For our performance tests, I didn’t match the AMOLED Spectre against the LCD model, because the latter’s six-core CPU and stronger GPU would make it an unfair comparison. Instead, I stuck with quad-core systems, including three big-screen convertibles—the Dell Inspiron 15 7000 2-in-1, the Dell Inspiron 17 7000 2-in-1, and the HP Envy x360 15—and one conventional clamshell, the Asus ZenBook 15. You can see their similar specifications in the table below.
Frankly, I didn’t miss the LCD Spectre’s six-core horsepower, though I might have for workstation-style 3D rendering; the AMOLED convertible proved more than capable for daily productivity and creativity apps. Anyone fantasizing about seeing games on that gorgeous screen, however, will be disappointed—its low-end GPU is only up for casual and browser-based games instead of the latest titles.
Productivity, Storage, and Media Tests
PCMark 10 and 8 are holistic performance suites developed by the PC benchmark specialists at UL (formerly Futuremark). The PCMark 10 test we run simulates different real-world productivity and content-creation workflows. We use it to assess overall system performance for office-centric tasks such as word processing, spreadsheeting, Web browsing, and videoconferencing. The test generates a proprietary numeric score; higher numbers are better.
PCMark 8, meanwhile, has a Storage subtest that we use to assess the speed of the laptop’s boot drive. The result is also a proprietary numeric score; again, higher numbers are better.
The HP won the PCMark 10 office decathlon, though four of the five systems hit or virtually hit the 4,000-point level we consider excellent. Their solid-state drives helped all five ace PCMark 8’s storage measurement—the Spectre shone at loading and reloading individual apps, but I didn’t feel its Optane cache made a colossal difference.
Next is Maxon’s CPU-crunching Cinebench R15 test, which is fully threaded to make use of all available processor cores and threads. Cinebench stresses the CPU rather than the GPU to render a complex image. The result is a proprietary score indicating a PC’s suitability for processor-intensive workloads.
With the same processor in every portable, I expected similar scores. The ZenBook set itself apart from the group by a modest margin.
We also run a custom Adobe Photoshop image-editing benchmark. Using an early 2018 release of the Creative Cloud version of Photoshop, we apply a series of 10 complex filters and effects to a standard JPEG test image. We time each operation and, at the end, add up the total execution time (lower times are better). The Photoshop test stresses the CPU, storage subsystem, and RAM, but it can also take advantage of most GPUs to speed up the process of applying filters, so systems with powerful graphics chips or cards may see a boost.
The HP finished in the middle of the pack here, but it trailed by less than a second per operation or effect. Considering its vivid display, image collectors will have no complaints.
3DMark measures relative graphics muscle by rendering sequences of highly detailed, gaming-style 3D graphics that emphasize particles and lighting. We run two different 3DMark subtests, Sky Diver and Fire Strike, which are suited to different types of systems. Both are DirectX 11 benchmarks, but Sky Diver is more suited to laptops and midrange PCs, while Fire Strike is more demanding and made for high-end PCs to strut their stuff. The results are proprietary scores.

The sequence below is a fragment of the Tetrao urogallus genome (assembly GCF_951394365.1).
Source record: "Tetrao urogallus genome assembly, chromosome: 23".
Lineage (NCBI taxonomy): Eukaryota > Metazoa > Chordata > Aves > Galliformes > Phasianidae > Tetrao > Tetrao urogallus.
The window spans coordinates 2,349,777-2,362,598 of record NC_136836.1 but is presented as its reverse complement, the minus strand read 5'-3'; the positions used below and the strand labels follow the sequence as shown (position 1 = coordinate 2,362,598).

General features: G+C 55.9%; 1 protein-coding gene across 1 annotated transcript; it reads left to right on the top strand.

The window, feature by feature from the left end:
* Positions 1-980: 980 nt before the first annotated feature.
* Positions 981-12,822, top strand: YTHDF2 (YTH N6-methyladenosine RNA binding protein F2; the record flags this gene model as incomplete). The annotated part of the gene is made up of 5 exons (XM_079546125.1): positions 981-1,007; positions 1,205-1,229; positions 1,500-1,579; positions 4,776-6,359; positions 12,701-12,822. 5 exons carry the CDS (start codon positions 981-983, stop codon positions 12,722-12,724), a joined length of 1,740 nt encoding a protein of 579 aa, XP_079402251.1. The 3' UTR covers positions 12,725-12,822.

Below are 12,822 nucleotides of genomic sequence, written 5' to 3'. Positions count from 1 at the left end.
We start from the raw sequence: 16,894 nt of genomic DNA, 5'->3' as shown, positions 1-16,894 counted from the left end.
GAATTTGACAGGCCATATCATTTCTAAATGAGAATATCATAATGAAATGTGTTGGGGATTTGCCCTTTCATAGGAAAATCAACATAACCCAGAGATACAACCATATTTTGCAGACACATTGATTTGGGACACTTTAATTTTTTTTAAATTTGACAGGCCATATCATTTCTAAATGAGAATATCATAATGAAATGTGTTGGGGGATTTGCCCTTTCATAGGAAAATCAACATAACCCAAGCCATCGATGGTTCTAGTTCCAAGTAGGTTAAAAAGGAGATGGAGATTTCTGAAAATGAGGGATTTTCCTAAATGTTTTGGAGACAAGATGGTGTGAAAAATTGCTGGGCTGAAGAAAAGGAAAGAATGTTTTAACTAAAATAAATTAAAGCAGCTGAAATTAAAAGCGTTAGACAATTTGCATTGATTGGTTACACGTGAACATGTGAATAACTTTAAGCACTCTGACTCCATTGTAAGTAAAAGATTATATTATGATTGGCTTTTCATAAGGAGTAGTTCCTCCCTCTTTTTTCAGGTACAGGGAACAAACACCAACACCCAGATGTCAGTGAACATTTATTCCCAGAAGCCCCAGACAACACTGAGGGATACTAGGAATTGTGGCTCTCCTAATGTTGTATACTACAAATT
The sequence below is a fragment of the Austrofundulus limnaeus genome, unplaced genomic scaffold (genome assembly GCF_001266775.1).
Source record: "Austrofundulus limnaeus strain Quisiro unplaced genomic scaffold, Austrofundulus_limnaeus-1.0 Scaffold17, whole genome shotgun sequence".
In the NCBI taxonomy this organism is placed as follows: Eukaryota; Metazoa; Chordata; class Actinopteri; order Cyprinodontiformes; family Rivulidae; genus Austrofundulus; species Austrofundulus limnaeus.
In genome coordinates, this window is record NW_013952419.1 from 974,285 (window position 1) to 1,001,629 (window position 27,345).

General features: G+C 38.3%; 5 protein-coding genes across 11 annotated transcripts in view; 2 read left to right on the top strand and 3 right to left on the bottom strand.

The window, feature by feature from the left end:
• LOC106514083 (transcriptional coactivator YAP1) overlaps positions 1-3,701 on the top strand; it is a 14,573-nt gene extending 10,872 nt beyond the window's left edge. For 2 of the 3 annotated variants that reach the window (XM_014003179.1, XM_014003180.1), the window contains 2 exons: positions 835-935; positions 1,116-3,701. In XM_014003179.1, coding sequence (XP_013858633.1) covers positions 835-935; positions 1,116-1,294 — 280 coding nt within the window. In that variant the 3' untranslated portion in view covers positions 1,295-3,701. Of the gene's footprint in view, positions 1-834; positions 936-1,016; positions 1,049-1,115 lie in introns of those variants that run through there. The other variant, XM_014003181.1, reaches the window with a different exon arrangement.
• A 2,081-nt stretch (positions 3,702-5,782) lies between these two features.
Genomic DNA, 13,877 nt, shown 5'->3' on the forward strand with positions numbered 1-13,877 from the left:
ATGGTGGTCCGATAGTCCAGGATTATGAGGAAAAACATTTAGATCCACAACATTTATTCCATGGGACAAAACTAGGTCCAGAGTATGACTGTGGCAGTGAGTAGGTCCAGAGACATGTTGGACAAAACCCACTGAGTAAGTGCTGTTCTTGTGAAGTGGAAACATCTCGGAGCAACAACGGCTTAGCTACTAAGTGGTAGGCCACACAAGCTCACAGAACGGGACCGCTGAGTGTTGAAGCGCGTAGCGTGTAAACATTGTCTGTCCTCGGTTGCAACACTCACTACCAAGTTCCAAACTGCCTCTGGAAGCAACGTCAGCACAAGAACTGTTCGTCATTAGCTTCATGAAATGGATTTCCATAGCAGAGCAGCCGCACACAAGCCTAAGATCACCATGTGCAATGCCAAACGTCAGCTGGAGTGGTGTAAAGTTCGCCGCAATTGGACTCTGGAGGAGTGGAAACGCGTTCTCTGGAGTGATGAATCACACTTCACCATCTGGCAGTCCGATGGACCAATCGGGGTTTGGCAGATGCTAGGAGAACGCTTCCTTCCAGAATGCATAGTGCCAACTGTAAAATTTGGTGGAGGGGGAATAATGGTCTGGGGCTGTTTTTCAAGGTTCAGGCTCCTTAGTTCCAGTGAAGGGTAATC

The GeForce GTX 1050 in the Asus is the only GPU here that can even begin to do justice to games, and that only at 1080p or lower resolutions with reduced detail settings. The GeForce MX150 machines are faster than the Envy x360 and its Intel integrated graphics, but that’s like saying a turtle is faster than a worm.
Next up is another synthetic graphics test, this time from Unigine Corp. Like 3DMark, the Superposition test renders and pans through a detailed 3D scene and measures how the system copes. In this case, it’s rendered in the company’s eponymous Unigine engine, offering a different 3D workload scenario than 3DMark, for a second opinion on the machine’s graphical prowess. We present two Superposition results, run at the 720p Low and 1080p High presets.
Again, while dedicated graphics are better than integrated graphics, the MX150 is at the very bottom of the class. Your after-hours entertainment on the HP will be Netflix or Plants vs. Zombies, not Tom Clancy’s The Division 2.
Battery Rundown Test
After fully recharging the laptop, we set up the machine in power-save mode (as opposed to balanced or high-performance mode) where available and make a few other battery-conserving tweaks in preparation for our unplugged video rundown test. (We also turn Wi-Fi off, putting the laptop into airplane mode.) In this test, we loop a video—a locally stored 720p file of the Blender Foundation short film Tears of Steel—with screen brightness set at 50 percent and volume at 100 percent until the system conks out.
Fourteen hours is superb endurance for a laptop with a 4K screen. (The only system here to do better, the Asus, had a 1080p panel in our test model.) Getting almost a double workday from such a dazzling display is icing on the AMOLED cake.
The Wonderful World of Color
Ultimately, my only complaint about the HP Spectre x360 15 AMOLED is that it’s a 15.6-inch convertible, a category I’ve dissed a dozen times in these digital pages as too big and heavy for practicality. But if you’re looking for a thoroughly competent desktop replacement that can fold into an easel or a kiosk for a presentation, or a tablet for occasional pen input, you owe it to yourself to check this one out. You have to see the screen with your own eyes.